Bitter expats, you give Pakistan a bad name!

In their hate rants, expats forget that an average Pakistani has little to do with unfolding events in the country.

Jamaluddin January 03, 2013
It is an interesting fact that most Pakistanis become more patriotic after leaving the country. It’s oxymoronic unto itself that they leave the country hating it in order to love it again having reached foreign shores. I have no contention with them, seeing that I, too, belong to this group. 

I do however have a problem with some expats who badmouth and spread negative views about Pakistan and its inhabitants.

A couple of days ago a friend of mine who’s not a Pakistani but an Australian of Greek descent was describing to me in detail the horrors inflicted on Karachiites every day.

I blamed the Western media for making a mountain out of a molehill (knowing that what he said was somewhat true). But I was incensed when he revealed that the source of his information was a Karachiite himself, or to be more precise an ex-Pakistani.

I told my friend that this 'ex-Pakistani' must be sour about something and the situation is not really that bad and my friends back home are living relatively normal lives.

They say that when in Rome, do as the Romans do, but nowhere does it say that you abuse your motherland to ingratiate yourself with the Romans.

In my experience, there has always been a minuscule number of Pakistani expats who have a grudge against the country. They adopt their new country’s lifestyle with an almost indecent enthusiasm, and waste no opportunity to revile Pakistan.

True, they are entitled to their own opinions, but it creates a bad image of Pakistan in the eyes of foreign public. The public - no matter in New Jersey or Multan - is more willing to lend an ear in listening to dark tales of a foreign country rather than its positive side.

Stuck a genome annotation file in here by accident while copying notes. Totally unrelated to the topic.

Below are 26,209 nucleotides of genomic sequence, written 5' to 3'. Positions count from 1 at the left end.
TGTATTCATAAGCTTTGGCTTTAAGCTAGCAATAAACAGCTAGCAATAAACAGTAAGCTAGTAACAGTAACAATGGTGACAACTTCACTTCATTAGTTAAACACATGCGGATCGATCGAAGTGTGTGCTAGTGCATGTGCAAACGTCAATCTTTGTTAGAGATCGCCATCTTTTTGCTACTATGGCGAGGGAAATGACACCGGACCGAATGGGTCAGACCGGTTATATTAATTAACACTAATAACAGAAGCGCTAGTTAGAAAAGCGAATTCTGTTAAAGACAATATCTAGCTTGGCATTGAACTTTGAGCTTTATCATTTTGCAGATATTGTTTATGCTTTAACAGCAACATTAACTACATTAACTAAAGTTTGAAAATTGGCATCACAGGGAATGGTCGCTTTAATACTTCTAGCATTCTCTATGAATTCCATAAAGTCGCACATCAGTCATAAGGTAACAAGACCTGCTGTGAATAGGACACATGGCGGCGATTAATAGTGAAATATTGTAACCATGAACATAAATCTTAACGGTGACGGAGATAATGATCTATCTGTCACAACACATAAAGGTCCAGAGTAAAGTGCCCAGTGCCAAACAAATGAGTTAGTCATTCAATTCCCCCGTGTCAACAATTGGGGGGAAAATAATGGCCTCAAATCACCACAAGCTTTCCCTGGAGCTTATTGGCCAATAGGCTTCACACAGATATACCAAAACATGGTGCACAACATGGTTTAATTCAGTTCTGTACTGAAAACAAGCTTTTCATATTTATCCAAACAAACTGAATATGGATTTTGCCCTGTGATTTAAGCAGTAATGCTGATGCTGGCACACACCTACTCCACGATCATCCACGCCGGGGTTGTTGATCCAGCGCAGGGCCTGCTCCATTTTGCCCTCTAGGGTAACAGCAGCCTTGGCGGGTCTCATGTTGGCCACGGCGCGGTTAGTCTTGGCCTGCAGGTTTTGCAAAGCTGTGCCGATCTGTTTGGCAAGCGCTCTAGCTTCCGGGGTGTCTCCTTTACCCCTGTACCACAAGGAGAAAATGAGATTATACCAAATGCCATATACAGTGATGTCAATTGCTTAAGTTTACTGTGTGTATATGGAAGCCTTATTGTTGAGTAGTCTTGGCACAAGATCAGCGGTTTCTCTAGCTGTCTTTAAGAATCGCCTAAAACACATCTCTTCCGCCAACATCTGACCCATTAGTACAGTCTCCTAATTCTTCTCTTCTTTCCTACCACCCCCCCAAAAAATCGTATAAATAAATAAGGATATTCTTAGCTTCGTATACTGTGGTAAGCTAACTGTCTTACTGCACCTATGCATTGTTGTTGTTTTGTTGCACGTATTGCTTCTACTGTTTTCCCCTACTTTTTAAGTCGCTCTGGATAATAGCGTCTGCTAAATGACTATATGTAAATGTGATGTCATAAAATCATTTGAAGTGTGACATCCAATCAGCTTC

Little wonder why Chomsky is revered in Pakistan and Tarek Fatah is adored in Canada.

In their self-righteous tirades against Pakistan, these expats forget that an average Pakistani has as little to do with Taliban atrocities as a Norwegian have to do with Anders Breivik’s actions.

I never hear an Indian immigrant talking about India with the same passionate loathing that our self-righteous wannabes exude in their hatred for the motherland. Like, seriously, give it a break will you?

In your  self-righteous hate rant, you are implicating millions of Pakistanis in subscribing to ideologies of extremism that they themselves loath.

Thankfully, the efforts of many Pakistani associations in foreign countries are fantastic, and they are doing a brilliant job in spreading a truer, nuanced image of Pakistan, but the words of a few of these acerbic and thankless individuals must not taken to be the totality of our nation.

At this critical moment of history when our country stands in a crisis, the last thing we need is a loss of support from people around the globe.

I am not talking about the governments, but the people, who make those governments there, on whose mood their respective government shapes its policies. It is these ordinary people that we the Pakistanis (living abroad) must focus on.

Social media is also an excellent way to reach out to people and tell them about the softer side of Pakistan, about our artists, our free cancer hospitals, our sport, our generous culture, our festivals and our ancient history. Pakistan’s foreign office should also play a more active role in dispelling negative rumours about Pakistan.

If you want to immigrate, please do so. Talk against the government and establishment in a foreign environment - its acceptable. But please do not disrespect the land that once fed you and the people who have no hand in the miseries heaped upon you by a corrupt and moth-eaten system.

Read more by Jamaluddin here or follow him on Twitter @einsjam
Jamaluddin A student of Information Systems Management at Latrobe University, Melbourne. He tweets @Einsjam (
The views expressed by the writer and the reader comments do not necassarily reflect the views and policies of the Express Tribune.


Ali Haider | 9 years ago | Reply I agree in most parts. Distance makes the heart grow fonder. Read this. Khizr makes a case for why we should return to Pakistan. Good stuff.
Testy | 11 years ago | Reply Let's see how much you love your country after a loved one has been kidnapped or murdered.
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